|Appears in Collections:||Faculty of Health Sciences and Sport eTheses|
|Title:||The diffusion of joint mother and baby psychiatric hospital admissions in the UK: An historical analysis|
|Authors:||Robertson, Karen E.|
|Keywords:||Diffusion of innovation|
mother and baby psychiatric hospital admissions
UK health policy
|Publisher:||University of Stirling|
|Abstract:||ABSTRACT Background: A key innovation in the provision of inpatient services to facilitate the care and treatment of women with severe postnatal mental illness was the introduction of joint mother and baby psychiatric hospitalisations, where both the mother and baby are admitted to hospital together. This study examined the history of the practice of joint mother and baby admissions across the UK and critically explored the processes relevant to the diffusion of joint admissions and patterns of service development to identify the possible and probable causes for significant differences in service provision across the United Kingdom (UK). Aims: The study examined the documented history of the development of practice of joint mother and baby psychiatric hospital admissions across the UK and in doing so, a) Identified the pattern of service and practice development and the likely reasons for the pattern of the chronology. b) Identified the processes involved in the diffusion of joint mother and baby admissions in the UK, and explored why the practice was sustained (or not). c) Contributed new information to the continued development of innovation diffusion theory and research, and its application to health care service and practice development. Methods: A historical method was used in the study and was reported through the use of historical narrative and analysis. Data was collated from primary and secondary sources of documented evidence which was used to inform the history of joint mother and baby admissions across the UK. Data was analysed using the theoretical framework of diffusion of innovation (Rogers, 2003). Findings: Two versions of the same innovation were identified: joint admissions to side rooms of general adult psychiatric wards or annexed areas of the wards and joint admissions to specialist mother and baby units. Neither version of the practice followed the normal S-curve pattern of adoption in terms of frequency and rate of adoption. After a period of approximately 63 years there are 24 facilities for the provision of joint admissions in the NHS in the UK. The main influencers to the adoption of the practice was perception of risk, social networks internal and external to the NHS, the presence of clinical and political champions to drive the adoption and implementation of the innovation and policy entrepreneurship by clinicians working in the clinical field of perinatal mental health. The development of specific policy, guidelines and in Scotland, legislation, has resulted in a move during the last decade from joint admissions being diffused naturally to side room admissions being actively withdrawn and specialist psychiatric mother and baby units actively being disseminated. There is strong evidence that the diffusion process for specialist mother and baby units is still in motion at the time of reporting. Conclusion: Two competing versions of the same innovation had unusual patterns of diffusion. The influencers identified as relevant to the diffusion patterns of each version of the innovation were essentially the same influencers but they were used in different ways to affect change: rejection of one version of the innovation in favour of adoption of the other. The main influencers on the diffusion of joint admissions changed over the time line of the adoption pattern. Barriers to diffusion included the absence of evidence of effectiveness, the absence of economic evaluation, the position in service divisions of perinatal mental health as a field of practice and the absence of succession planning across professional groups. Recommendations are made for future research.|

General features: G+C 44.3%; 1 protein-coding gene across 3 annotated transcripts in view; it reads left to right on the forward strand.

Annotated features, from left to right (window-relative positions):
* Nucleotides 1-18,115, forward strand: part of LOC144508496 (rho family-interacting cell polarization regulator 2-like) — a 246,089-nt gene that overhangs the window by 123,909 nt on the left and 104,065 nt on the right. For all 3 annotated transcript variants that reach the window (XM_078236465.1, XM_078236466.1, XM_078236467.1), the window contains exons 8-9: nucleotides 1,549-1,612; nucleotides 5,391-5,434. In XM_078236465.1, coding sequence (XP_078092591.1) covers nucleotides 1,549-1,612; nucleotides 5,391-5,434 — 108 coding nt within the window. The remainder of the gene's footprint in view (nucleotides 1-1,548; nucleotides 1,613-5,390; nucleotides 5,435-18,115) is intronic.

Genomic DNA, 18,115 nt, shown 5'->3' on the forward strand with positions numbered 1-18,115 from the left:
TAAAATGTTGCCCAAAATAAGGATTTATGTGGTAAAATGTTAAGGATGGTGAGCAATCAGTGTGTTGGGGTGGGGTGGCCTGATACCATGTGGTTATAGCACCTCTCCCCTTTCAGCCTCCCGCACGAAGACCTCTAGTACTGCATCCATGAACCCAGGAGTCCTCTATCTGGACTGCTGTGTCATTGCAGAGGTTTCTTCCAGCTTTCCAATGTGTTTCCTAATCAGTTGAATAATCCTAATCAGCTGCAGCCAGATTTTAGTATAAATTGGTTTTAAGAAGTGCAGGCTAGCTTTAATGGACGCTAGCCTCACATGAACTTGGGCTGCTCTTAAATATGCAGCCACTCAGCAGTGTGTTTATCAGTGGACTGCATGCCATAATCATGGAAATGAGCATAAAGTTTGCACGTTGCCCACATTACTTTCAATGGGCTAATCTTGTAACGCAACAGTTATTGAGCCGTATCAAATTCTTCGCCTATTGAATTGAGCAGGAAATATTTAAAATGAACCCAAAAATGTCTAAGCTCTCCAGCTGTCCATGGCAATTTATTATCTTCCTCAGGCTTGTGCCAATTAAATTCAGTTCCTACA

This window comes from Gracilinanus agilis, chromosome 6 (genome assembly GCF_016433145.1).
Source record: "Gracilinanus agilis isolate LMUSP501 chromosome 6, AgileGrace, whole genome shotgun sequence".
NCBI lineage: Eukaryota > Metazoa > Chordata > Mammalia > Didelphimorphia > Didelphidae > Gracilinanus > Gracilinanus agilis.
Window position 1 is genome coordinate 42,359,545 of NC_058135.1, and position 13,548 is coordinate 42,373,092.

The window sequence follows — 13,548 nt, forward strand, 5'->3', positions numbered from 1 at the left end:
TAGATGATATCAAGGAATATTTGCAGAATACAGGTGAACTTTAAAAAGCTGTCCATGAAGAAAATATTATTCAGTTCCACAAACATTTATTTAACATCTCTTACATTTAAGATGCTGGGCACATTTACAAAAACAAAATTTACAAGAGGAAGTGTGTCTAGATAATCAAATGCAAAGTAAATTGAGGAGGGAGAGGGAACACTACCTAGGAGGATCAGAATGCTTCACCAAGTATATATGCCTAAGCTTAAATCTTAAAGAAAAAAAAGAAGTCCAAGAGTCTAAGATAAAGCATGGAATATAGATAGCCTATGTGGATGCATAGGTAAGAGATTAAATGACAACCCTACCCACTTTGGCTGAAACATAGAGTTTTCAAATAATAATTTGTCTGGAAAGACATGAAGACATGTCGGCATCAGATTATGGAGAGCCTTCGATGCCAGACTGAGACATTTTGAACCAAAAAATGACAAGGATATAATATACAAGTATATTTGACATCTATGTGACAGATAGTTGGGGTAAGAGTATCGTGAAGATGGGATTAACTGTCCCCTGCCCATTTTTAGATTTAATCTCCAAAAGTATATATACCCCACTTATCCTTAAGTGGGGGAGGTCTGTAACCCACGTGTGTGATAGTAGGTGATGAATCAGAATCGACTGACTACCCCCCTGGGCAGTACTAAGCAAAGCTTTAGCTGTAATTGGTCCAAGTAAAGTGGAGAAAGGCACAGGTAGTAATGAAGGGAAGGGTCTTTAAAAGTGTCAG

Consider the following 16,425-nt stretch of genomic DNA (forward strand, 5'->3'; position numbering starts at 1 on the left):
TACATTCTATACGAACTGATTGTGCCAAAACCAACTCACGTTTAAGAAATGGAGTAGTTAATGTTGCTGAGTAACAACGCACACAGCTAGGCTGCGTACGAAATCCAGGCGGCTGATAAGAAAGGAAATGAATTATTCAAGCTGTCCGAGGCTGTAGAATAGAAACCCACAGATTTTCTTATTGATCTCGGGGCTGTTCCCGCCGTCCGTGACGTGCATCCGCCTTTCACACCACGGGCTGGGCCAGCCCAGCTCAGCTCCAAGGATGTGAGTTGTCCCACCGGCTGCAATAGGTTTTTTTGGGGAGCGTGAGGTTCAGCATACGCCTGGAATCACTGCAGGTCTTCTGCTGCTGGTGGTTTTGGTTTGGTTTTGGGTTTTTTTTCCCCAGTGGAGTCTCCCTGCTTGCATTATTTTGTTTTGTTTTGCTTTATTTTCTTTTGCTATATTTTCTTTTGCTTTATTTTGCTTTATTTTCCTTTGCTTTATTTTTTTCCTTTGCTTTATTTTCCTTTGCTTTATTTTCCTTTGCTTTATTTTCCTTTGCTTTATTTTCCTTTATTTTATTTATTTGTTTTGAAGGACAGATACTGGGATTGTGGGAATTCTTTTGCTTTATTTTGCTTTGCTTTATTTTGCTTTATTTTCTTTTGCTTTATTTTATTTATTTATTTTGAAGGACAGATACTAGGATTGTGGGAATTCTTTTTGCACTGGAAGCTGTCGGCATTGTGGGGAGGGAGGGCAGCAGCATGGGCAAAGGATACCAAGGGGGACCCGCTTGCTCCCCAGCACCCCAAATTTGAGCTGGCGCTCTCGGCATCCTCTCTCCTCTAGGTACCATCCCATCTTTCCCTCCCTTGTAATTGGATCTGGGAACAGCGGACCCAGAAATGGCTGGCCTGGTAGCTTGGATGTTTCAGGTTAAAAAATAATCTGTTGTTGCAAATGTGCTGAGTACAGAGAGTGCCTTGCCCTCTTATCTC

|Type:||Thesis or Dissertation|
|Affiliation:||School of Nursing, Midwifery and Health|
|Karen Robertson 1122149 Thesis Feb 2013 (1).pdf||5.04 MB||Adobe PDF||View/Open|
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